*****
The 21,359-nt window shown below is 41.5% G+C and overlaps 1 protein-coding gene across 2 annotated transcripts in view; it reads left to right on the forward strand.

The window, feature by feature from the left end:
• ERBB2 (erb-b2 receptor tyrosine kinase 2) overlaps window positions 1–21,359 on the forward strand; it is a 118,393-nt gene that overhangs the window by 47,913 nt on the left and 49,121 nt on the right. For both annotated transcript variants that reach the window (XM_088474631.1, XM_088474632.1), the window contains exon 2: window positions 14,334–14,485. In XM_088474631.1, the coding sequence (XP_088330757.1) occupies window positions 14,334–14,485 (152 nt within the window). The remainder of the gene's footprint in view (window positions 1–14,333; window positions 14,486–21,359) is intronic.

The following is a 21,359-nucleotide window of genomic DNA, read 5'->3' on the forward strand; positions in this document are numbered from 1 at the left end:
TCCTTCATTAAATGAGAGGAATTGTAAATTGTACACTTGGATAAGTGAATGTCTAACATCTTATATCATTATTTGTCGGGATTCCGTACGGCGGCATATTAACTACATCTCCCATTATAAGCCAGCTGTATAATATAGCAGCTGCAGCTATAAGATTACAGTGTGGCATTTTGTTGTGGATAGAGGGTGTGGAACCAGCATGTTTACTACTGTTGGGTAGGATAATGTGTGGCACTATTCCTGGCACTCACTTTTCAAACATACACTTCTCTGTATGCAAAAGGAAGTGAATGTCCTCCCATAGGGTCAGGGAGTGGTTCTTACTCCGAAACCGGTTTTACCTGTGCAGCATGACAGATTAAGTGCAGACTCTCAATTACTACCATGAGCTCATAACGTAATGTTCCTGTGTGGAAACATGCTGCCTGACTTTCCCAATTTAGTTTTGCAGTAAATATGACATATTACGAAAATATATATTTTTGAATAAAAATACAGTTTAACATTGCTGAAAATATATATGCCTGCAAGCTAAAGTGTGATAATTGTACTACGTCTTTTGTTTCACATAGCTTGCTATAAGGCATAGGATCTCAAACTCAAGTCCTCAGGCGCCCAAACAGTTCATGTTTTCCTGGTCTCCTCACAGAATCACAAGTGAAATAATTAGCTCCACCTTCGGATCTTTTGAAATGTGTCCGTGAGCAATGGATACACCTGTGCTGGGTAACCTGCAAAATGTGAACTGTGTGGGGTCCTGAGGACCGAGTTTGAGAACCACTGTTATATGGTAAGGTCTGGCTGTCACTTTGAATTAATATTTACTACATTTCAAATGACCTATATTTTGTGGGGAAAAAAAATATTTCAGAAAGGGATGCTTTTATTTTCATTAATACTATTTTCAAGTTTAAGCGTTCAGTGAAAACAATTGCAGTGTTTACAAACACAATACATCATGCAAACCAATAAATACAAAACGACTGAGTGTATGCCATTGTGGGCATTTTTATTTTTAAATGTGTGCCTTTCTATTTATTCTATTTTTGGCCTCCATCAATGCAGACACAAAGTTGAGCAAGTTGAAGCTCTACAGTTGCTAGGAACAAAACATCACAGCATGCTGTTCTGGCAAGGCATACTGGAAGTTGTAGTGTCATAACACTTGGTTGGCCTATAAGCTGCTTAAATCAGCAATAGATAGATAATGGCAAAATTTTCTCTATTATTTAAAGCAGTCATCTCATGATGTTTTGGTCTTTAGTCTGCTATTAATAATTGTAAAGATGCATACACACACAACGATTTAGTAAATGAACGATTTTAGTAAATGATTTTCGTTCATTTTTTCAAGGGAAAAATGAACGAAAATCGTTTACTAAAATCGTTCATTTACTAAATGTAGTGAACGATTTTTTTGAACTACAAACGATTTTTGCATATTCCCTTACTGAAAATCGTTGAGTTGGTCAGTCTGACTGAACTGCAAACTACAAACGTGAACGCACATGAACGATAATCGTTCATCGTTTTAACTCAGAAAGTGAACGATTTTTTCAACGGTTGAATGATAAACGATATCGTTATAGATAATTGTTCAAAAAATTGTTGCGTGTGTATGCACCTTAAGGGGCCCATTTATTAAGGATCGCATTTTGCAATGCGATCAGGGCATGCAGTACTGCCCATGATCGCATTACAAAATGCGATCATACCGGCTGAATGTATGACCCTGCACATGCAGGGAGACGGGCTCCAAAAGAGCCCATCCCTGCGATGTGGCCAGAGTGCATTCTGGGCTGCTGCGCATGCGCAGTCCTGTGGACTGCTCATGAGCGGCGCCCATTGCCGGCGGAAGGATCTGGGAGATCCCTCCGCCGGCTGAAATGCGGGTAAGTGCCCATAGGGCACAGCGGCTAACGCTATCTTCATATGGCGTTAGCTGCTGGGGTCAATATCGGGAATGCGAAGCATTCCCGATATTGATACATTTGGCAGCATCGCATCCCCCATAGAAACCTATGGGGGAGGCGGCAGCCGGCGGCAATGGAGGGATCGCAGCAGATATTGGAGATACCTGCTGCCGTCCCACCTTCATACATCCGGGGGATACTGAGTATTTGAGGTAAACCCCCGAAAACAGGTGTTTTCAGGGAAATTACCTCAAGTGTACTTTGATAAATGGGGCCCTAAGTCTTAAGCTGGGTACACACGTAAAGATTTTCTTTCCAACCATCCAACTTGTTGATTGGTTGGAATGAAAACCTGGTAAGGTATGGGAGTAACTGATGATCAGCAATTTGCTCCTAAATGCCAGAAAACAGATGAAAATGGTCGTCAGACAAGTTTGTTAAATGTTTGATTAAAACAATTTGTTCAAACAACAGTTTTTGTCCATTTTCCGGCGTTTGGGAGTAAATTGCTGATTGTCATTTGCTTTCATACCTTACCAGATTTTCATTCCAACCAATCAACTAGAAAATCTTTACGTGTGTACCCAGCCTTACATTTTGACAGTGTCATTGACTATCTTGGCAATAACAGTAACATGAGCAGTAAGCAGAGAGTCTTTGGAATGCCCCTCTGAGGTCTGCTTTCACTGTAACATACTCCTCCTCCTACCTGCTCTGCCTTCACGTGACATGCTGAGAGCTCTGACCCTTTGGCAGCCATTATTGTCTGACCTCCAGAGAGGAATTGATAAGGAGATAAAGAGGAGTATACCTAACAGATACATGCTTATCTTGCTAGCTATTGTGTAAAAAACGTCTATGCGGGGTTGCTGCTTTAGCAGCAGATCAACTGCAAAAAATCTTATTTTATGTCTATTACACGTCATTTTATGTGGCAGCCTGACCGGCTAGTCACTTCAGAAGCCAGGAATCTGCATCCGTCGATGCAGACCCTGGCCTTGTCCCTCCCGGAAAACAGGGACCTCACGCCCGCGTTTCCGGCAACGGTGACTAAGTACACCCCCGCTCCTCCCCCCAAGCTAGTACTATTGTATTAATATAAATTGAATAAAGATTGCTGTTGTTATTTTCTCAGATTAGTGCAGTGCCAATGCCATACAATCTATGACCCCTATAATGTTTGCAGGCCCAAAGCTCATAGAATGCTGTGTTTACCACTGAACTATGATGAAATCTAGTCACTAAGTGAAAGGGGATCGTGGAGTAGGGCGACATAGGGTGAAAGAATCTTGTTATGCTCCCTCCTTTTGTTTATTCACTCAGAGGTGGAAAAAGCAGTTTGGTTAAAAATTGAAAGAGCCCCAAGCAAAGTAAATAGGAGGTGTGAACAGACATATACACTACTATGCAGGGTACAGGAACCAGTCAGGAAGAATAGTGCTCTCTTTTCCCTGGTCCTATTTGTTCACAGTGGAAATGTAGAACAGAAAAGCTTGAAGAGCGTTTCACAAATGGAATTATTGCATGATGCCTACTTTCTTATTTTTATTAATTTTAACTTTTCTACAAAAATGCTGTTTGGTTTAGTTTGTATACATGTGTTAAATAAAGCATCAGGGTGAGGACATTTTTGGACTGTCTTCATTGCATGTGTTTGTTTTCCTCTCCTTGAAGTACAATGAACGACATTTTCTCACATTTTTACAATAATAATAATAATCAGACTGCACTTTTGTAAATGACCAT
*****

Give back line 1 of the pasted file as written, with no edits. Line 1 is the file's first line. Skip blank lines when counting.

The 21,359-nt window shown below is 41.5% G+C and overlaps 1 protein-coding gene across 2 annotated transcripts in view; it reads left to right on the forward strand.